Dividend stocks are everywhere, but many just downright stink. In some cases, the business model is in serious jeopardy, or the dividend itself isn't sustainable. In others, the dividend is so low, it's not even worth the paper your dividend check is printed on. A solid dividend strikes the right balance of growth, value, and sustainability.
Today we're going to look at one dividend-paying company that you can put in your portfolio for the long term without too much concern. This isn't to say that these stocks don't share the same macro risks that other companies have, but they are a step above your common grade of dividend stock. Check out the previous selection.
This week, we'll turn our attention to a global pharmaceutical giant that's managed to crawl back from the patent cliff with a vengeance, GlaxoSmithKline (NYSE:GSK), and see why it could be the perfect remedy for income seekers looking for dose of growth and income.
The past couple of years have marked a drastic transition period for big pharmaceutical companies that have seen their pipelines decimated by patent expirations and generic-drug makers waiting in the wings to pounce one those once lucrative drugs.
Eli Lilly (NYSE:LLY), for instance, could be in the worst shape of any large pharmaceutical company with The New York Times forecasting that three-quarters of its pipeline will be at risk of generic competition between 2010 and 2017. These fears have been compounded for Lilly shareholders of late by numerous late-stage pipeline flops.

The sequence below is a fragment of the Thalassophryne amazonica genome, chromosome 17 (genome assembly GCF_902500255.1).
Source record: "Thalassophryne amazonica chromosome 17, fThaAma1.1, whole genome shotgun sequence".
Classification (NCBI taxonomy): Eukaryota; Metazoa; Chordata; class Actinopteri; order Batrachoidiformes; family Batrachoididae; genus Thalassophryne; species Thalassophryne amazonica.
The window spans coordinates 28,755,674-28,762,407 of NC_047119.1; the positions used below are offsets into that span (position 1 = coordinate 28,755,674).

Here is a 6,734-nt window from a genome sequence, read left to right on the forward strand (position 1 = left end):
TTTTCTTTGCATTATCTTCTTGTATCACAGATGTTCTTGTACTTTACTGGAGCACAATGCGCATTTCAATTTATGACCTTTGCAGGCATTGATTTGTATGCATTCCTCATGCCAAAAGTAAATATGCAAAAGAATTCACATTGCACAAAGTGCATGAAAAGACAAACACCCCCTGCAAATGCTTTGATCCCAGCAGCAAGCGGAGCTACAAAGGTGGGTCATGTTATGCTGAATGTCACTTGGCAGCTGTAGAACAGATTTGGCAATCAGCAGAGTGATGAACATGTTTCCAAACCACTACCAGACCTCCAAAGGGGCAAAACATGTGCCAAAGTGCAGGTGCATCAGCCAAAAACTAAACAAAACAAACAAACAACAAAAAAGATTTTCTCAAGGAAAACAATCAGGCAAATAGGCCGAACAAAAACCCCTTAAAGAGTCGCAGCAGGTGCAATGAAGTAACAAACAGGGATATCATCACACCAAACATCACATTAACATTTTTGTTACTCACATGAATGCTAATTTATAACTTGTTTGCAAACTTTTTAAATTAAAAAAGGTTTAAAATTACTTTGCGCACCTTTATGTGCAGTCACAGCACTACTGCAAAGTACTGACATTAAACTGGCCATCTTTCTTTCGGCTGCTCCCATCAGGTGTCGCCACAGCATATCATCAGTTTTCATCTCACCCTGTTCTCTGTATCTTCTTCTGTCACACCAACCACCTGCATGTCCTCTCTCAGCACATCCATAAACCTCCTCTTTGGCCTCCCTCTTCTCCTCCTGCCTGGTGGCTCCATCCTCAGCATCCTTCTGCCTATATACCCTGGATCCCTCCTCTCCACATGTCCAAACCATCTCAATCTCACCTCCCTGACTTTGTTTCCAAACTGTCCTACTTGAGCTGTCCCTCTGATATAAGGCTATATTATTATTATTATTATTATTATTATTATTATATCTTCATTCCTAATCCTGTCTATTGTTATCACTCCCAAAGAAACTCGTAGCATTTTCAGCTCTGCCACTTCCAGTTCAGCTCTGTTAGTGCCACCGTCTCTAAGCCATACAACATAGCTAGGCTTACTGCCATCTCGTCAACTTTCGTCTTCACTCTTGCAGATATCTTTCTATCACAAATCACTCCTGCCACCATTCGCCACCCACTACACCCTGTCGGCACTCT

Another prime example would be Forest Laboratories (UNKNOWN:FRX.DL), which lost patent protection on depression drug Lexapro in March 2012 and is set to lose patent protection on Alzheimer's drug Namenda in less than two years. In 2011, these drugs combined for more than three-quarters of Forest Labs' revenue. Luckily for Forest, its collaborative efforts have led to a bounty of newly approved drugs which are helping stem the generic downslide.
GlaxoSmithKline, too, isn't without its patent concerns. Its best-selling drug, Seretide, which you probably known better as Advair for the long-term maintenance of asthma, came off patent in 2011, but because the inhaled compound is so complex, and the Food and Drug Administration hadn't laid out specific clinical ground rules on what it'd look for in a generic version of the drug, no biosimilar has made it to market as of yet. However, in September, the FDA released a seven-page document detailing what it'd need to see to approve a generic version of the drug meaning Advair's days as a multibillion-dollar drug are likely numbered by 2016 or 2017.
Glaxo has also witnessed a recent pipeline disappointment along with development partner Prosensa (NASDAQ: RNA). Drisapersen was expected to be a revolutionary treatment for Duchenne muscular dystrophy sufferers, but it failed to show any meaningful improvement over the placebo in a large late-stage trial.
The GlaxoSmithKline advantage
Get ready to hit the "duh" button, but the two factors that stand out that are placing GlaxoSmithKline among pharma's most elite companies are its diverse and largely successful pipeline development, and its numerous collaborative efforts.